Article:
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Can Dogs Eat Bell Peppers? (Red, Yellow, or Green)

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By Nicole Cosgrove

Can Dog Eat bell-pepper

If you’re a dog owner, you probably already know that dogs will eat just about anything. If a food drops on the floor, your dog is likely to be right there and ready to pick it up. But not everything we eat as humans is good for dogs.

Even some of the healthy foods that us humans eat aren’t safe for dogs to eat, such as garlic. So, are bell peppers safe for dogs? We’ve done the research and have found that sweet bell peppers of all colors are safe to feed dogs, albeit with exceptions. Here’s what you need to know.

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The Health Benefits of Bell Peppers for Dogs

Dogs can benefit from the vitamins, minerals, phytonutrients, and antioxidants in bell peppers. Sweet peppers also contain essential nutrients, such as vitamins A, B6, and C and beta carotene.

These nutrients are known to help keep a dog’s immune system strong and can improve the health of their nails, teeth, and coat.1 Sweet bell peppers of all colors have nutritional benefits, but the red ones are powerhouses of nutrition that owners should consider feeding themselves and their dogs above other color options.

Red peppers have been on the vine longer than green, yellow, or orange peppers, which means they have more time to absorb nutrients from their environment. But don’t let color dictate whether to share a few slices of bell pepper with your dog. They all contain fiber, water, and nutrients that your dogs will benefit from overall.

dog with veggies and grocery bag bell peppers
Image credit: Aleksey Boyko, Shutterstock

The Exceptions to Keep in Mind

Sweet bell peppers and red peppers are safe for dogs to eat. But the same can’t necessarily be said for spicy peppers. Dogs can eat a little bit of a spicy pepper without experiencing any side effects. But spicy peppers contain a compound called capsaicin that can irritate a dog’s digestive system. If a dog eats too much of a spicy pepper, they may experience symptoms like diarrhea, indigestion, and dehydration. Therefore, it’s a good idea to stick with the sweet stuff and avoid feeding your dog any spicy peppers.

Bell pepper skins can also be tough for dogs to digest. Feeding them just a slice or two shouldn’t cause any problems. But if you plan to add half a bell pepper to your dog’s food, consider steaming the pepper first. This will soften the skin up and make the food easier for your dog to digest overall. You should never feed your dog any peppers that have been cooked with garlic, onions, or spices, so keep the fajitas to yourself and focus on plain peppers for your dog.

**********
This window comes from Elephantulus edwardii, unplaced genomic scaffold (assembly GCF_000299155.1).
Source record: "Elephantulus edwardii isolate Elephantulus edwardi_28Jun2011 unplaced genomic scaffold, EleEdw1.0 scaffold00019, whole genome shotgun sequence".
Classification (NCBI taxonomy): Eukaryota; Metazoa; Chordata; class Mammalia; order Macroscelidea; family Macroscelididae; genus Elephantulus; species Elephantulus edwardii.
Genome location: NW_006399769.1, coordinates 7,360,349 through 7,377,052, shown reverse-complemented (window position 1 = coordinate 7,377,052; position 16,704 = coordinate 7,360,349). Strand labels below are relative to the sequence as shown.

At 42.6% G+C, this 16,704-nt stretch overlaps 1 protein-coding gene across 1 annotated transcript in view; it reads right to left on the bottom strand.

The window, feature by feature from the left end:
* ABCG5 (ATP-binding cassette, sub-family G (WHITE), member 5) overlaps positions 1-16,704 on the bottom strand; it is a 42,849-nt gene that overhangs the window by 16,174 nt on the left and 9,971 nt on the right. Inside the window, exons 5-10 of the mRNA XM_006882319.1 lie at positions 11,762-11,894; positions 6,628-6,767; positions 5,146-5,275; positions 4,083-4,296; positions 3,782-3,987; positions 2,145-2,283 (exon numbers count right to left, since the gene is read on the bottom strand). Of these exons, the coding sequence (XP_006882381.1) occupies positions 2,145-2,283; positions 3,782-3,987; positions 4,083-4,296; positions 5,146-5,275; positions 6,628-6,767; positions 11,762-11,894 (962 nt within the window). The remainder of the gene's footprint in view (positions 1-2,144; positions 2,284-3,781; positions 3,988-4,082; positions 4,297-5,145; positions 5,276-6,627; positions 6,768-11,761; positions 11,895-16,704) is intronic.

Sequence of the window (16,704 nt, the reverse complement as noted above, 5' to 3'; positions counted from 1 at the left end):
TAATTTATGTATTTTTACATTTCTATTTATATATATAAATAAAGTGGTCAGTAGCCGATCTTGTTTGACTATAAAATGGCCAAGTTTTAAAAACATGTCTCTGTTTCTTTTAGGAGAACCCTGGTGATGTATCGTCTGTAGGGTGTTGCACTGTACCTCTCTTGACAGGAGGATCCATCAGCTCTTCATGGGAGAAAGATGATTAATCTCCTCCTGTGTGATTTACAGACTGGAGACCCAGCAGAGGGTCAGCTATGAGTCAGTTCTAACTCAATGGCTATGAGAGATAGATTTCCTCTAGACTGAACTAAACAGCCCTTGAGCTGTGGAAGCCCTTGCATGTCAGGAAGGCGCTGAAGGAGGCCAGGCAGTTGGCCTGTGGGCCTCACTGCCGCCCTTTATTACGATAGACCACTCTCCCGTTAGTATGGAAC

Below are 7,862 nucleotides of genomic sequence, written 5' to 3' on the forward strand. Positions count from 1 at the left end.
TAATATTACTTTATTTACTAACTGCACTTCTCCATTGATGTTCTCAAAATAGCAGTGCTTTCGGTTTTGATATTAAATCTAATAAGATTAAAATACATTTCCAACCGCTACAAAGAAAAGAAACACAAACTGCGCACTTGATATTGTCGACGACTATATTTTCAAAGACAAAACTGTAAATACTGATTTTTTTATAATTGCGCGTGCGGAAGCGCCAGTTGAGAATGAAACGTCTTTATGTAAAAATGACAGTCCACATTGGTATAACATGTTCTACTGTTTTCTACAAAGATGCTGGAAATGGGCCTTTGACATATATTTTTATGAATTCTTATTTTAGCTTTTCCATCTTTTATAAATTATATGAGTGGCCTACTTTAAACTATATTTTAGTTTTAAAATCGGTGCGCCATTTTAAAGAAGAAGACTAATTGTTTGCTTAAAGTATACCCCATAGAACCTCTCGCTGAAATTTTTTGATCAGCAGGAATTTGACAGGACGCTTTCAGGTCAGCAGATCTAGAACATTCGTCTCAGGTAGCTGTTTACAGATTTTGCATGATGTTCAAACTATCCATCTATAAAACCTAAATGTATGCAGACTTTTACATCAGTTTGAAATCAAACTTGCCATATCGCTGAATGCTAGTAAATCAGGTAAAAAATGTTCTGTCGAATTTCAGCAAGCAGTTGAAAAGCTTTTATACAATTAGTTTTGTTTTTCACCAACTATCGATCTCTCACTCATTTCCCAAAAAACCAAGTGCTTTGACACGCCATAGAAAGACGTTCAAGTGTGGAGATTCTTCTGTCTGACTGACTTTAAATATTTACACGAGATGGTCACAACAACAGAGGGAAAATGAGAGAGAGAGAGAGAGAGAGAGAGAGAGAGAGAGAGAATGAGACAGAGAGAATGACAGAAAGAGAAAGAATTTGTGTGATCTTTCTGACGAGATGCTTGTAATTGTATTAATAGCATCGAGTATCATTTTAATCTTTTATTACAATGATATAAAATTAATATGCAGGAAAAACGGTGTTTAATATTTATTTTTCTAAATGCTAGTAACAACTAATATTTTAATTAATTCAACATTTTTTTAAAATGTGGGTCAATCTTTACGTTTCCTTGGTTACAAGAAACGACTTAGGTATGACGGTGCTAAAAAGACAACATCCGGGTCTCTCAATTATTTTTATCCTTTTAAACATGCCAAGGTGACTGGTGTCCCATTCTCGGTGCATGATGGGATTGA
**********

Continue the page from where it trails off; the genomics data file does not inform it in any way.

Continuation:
terrier with red bell pepper
Image By: katamount, Shutterstock

Serving Suggestions

Many dogs will happily eat bell pepper raw, but some aren’t so keen on the idea. If you’re trying to feed your dog bell pepper to improve their health and replace less healthy treats, you may have to try a few different serving ideas before you find one that your dog actually enjoys:

  • Sauté a few slices of bell pepper with a little fish or chicken for a filling yet healthy mini-meal or snack.
  • Cover chunks of bell pepper in peanut butter, and offer the chunks as rewards during training sessions.
  • Finely dice bell pepper, and add it into your dog’s wet or dry food at mealtime.

Your dog may even have a color preference when it comes to bell peppers. After all, they do have slightly different textures and flavors. So, give every color a try and see which your pooch seems to like the best.


Final Thoughts

We think bell peppers are awesome! They’re tasty and full of nutrition and add tons of lively color to any dish. But your dog may or may not feel the same way. The best way to know whether bell peppers are right for your dog’s diet is to start offering them one. They’ll either take to it right away or after a few feeding attempts, or they’ll simply decline every offer you make them.

Let your dog decide for themselves whether to eat bell peppers! There are many other low calorie and high nutrient snacks that you can offer your dog instead, such as carrots and bananas. What do you think about feeding bell peppers to dogs? Let us know your opinion below.

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Featured Image Credit: Pickpik

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